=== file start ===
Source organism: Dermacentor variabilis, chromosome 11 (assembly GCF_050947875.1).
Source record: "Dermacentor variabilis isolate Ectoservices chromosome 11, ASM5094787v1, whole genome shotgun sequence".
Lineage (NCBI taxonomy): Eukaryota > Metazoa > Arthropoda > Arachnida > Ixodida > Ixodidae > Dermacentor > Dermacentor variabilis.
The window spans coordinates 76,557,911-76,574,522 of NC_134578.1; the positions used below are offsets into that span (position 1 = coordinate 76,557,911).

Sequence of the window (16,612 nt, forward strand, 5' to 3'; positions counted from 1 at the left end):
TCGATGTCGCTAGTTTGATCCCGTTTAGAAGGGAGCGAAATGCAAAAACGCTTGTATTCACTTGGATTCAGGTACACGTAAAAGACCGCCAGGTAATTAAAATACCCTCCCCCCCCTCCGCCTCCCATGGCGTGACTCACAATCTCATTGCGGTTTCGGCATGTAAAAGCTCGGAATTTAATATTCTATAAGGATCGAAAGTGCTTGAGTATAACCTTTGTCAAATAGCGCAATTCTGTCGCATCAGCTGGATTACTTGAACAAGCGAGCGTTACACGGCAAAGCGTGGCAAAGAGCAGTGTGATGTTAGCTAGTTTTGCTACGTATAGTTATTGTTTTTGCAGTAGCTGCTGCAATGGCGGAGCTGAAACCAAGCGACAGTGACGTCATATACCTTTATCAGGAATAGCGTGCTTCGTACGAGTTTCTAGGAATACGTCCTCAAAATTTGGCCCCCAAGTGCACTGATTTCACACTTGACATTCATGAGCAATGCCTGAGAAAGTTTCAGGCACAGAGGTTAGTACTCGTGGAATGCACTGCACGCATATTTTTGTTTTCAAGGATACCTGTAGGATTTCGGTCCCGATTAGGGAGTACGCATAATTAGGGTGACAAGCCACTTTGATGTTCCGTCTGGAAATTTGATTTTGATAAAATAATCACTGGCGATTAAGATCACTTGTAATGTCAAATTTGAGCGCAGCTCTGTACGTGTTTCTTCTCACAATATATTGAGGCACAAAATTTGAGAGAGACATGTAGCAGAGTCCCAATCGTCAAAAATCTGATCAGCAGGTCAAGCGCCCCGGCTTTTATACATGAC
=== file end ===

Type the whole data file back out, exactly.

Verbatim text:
Source organism: Dermacentor variabilis, chromosome 11 (assembly GCF_050947875.1).
Source record: "Dermacentor variabilis isolate Ectoservices chromosome 11, ASM5094787v1, whole genome shotgun sequence".
Lineage (NCBI taxonomy): Eukaryota > Metazoa > Arthropoda > Arachnida > Ixodida > Ixodidae > Dermacentor > Dermacentor variabilis.
The window spans coordinates 76,557,911-76,574,522 of NC_134578.1; the positions used below are offsets into that span (position 1 = coordinate 76,557,911).

Sequence of the window (16,612 nt, forward strand, 5' to 3'; positions counted from 1 at the left end):
TCGATGTCGCTAGTTTGATCCCGTTTAGAAGGGAGCGAAATGCAAAAACGCTTGTATTCACTTGGATTCAGGTACACGTAAAAGACCGCCAGGTAATTAAAATACCCTCCCCCCCCTCCGCCTCCCATGGCGTGACTCACAATCTCATTGCGGTTTCGGCATGTAAAAGCTCGGAATTTAATATTCTATAAGGATCGAAAGTGCTTGAGTATAACCTTTGTCAAATAGCGCAATTCTGTCGCATCAGCTGGATTACTTGAACAAGCGAGCGTTACACGGCAAAGCGTGGCAAAGAGCAGTGTGATGTTAGCTAGTTTTGCTACGTATAGTTATTGTTTTTGCAGTAGCTGCTGCAATGGCGGAGCTGAAACCAAGCGACAGTGACGTCATATACCTTTATCAGGAATAGCGTGCTTCGTACGAGTTTCTAGGAATACGTCCTCAAAATTTGGCCCCCAAGTGCACTGATTTCACACTTGACATTCATGAGCAATGCCTGAGAAAGTTTCAGGCACAGAGGTTAGTACTCGTGGAATGCACTGCACGCATATTTTTGTTTTCAAGGATACCTGTAGGATTTCGGTCCCGATTAGGGAGTACGCATAATTAGGGTGACAAGCCACTTTGATGTTCCGTCTGGAAATTTGATTTTGATAAAATAATCACTGGCGATTAAGATCACTTGTAATGTCAAATTTGAGCGCAGCTCTGTACGTGTTTCTTCTCACAATATATTGAGGCACAAAATTTGAGAGAGACATGTAGCAGAGTCCCAATCGTCAAAAATCTGATCAGCAGGTCAAGCGCCCCGGCTTTTATACATGAC